22nd Sunday in Ordinary Time Homily by Fr. Gerard Jonas

1 September 2019
Sirach 3:17-18, 20, 28-29; Psalm 68; Hebrews 12:18-19, 22-24a; Luke 14:1,7-14

Do you remember Goldilocks? In the nursery tale, Goldilocks ventured into a bears’ family homestead and helped herself to everything that was not meant for her. She ended messing up chairs, beds, and utensils for two reasons — first, she’s not a bear and therefore second, everything in the house was not for her nor her size.

In the Gospel Reading today, the Lord teaches us about humility with the two aspects of the same parable. First, speaking to his fellow-guests, humility is basically to live in the truth and according to the truth. Self-entitlement (like with Goldilocks) spurs us to go beyond the truth – our inner personal truth and the truth of the situation or environment we are in. In the first part of the parable, Jesus tells that a place of honor is conferred and cannot be voluntarily claimed. I call this passive humility – to live in truth, we passively receive what is rightfully ours. Presumption, on the other hand, is acting in pride. Then second, turning to the host in the second part of the parable, there is also what I call active humility – to live in truth, we confer on others, out of the sense of justice, what they deserve; and out of generosity, even what they don’t deserve. Here Jesus exhorts that this is done without strings attached, without expecting anything in return. Gratuitously given, what is handed out is for the benefit of the receiver. Another dimension of this active humility is to voluntarily take the lowest place, even way under what we deserve or what we think we deserve. The one who serves does not consider himself superior to the one served, however miserable his situation at the moment may be. Christ took on flesh and proceeded to the lowest place in the world – being born in a stable and dying on the Cross, and by this radical humility, he redeemed us.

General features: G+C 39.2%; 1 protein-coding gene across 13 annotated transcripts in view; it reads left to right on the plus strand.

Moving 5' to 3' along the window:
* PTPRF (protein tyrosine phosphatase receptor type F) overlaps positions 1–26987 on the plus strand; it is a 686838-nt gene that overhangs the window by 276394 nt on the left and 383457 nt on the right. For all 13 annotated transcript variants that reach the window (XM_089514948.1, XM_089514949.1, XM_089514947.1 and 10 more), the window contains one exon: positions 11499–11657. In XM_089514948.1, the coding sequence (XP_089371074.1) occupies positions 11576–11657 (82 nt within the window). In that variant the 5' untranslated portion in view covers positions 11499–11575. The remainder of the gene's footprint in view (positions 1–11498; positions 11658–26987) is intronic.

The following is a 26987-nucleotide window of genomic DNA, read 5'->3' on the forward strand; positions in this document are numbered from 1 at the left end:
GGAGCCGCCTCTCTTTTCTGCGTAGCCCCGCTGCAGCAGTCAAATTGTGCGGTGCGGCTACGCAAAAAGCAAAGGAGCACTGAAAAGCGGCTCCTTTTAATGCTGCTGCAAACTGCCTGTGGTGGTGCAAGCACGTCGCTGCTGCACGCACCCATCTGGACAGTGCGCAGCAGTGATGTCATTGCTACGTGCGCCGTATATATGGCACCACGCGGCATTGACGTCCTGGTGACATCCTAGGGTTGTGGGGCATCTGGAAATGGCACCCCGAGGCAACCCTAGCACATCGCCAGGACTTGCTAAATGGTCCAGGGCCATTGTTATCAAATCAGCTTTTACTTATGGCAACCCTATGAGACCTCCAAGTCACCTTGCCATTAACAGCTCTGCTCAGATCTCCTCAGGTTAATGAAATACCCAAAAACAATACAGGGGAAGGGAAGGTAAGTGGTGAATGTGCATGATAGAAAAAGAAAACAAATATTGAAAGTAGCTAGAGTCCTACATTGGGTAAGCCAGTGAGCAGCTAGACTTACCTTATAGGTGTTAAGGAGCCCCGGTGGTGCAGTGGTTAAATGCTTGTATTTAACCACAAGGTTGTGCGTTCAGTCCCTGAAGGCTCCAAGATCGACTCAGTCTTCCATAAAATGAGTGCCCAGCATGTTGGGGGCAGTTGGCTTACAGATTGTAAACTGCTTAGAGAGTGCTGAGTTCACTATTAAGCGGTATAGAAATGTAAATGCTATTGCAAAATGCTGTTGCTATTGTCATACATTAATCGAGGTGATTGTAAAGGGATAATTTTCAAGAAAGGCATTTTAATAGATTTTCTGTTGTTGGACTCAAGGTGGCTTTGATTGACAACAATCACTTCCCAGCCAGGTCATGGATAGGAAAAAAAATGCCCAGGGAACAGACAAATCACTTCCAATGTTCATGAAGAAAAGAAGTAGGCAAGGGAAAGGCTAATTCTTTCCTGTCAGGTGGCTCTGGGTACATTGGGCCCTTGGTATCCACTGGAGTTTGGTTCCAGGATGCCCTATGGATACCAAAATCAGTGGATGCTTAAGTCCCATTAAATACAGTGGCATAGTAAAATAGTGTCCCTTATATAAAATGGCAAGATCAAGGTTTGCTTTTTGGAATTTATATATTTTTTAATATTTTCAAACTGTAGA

We learn humility from Jesus himself who calls on us saying, ‘learn from me, for I am meek and humble of heart.’ Charles de Foucauld said that “Jesus took the last place for himself so well that no one could ever take it from him.” Then the Father exalted Him to His right hand in the inaccessible glory that belongs to him as Son. But Christ allows us to share in it as we take a similar paschal road. Baptized into his death and resurrection, we are drawn near to God and to Jesus, the mediator of the new covenant and who is open to the poor, the lame, the blind, and the sick, … the outcast. We may have no right to raise ourselves into the place of privilege, but we can rely on His graciousness for He exalts the humble, He seats them at His Table and, showing them the example, He, the Master, goes among us as a servant.
In the First Reading from the Book of Sirach, we are exhorted to be humble. Humble people do not deny their gifts and talents. Humble people recognize that their gifts and talents come from God and so are generous to those who are in need. For “by the humble, God is glorified.”

St Benedict, in his Monastic Rule, enumerates 12 steps of humility to help monks develop the virtue.
As we struggle to overcome our pride with humility, C S Lewis reminds us, “As long as you are proud, you cannot know God. A proud man is always looking down on things and people; and, of course, as long as you are looking down, you cannot see something that is above you.” (Mere Christianity, 1952)

Finally, I wish to share with you:

The Litany of Humility
by His Eminence Cardinal Merry del Val

O Jesus, meek and humble of heart,
– Hear me.
From the desire of being esteemed,
– Deliver me, O Jesus.
From the desire of being loved,
– Deliver me, O Jesus.
From the desire of being extolled, Deliver me…
From the desire of being honored, …
From the desire of being praised,
From the desire of being preferred to others, …
From the desire of being consulted, …
From the desire of being approved, …
From the fear of being humiliated, …
From the fear of being despised, …
From the fear of suffering rebukes, …
From the fear of being calumniated, …
From the fear of being forgotten, …
From the fear of being ridiculed, …
From the fear of being wronged, …
From the fear of being suspected, …
That others may be loved more than I, …
– Jesus, grant me the grace to desire it.
That others may be esteemed more than I,
– Jesus, grant me the grace to desire it.
That, in the opinion of the world, others may increase
and I may decrease, Jesus, grant me…
That others may be chosen and I set aside,…
That others may be praised and I go unnoticed,…
That others may be preferred to me in everything,…
That others may become holier than I,…
provided that I may become as holy as I should,
– Jesus, grant me the grace to desire it.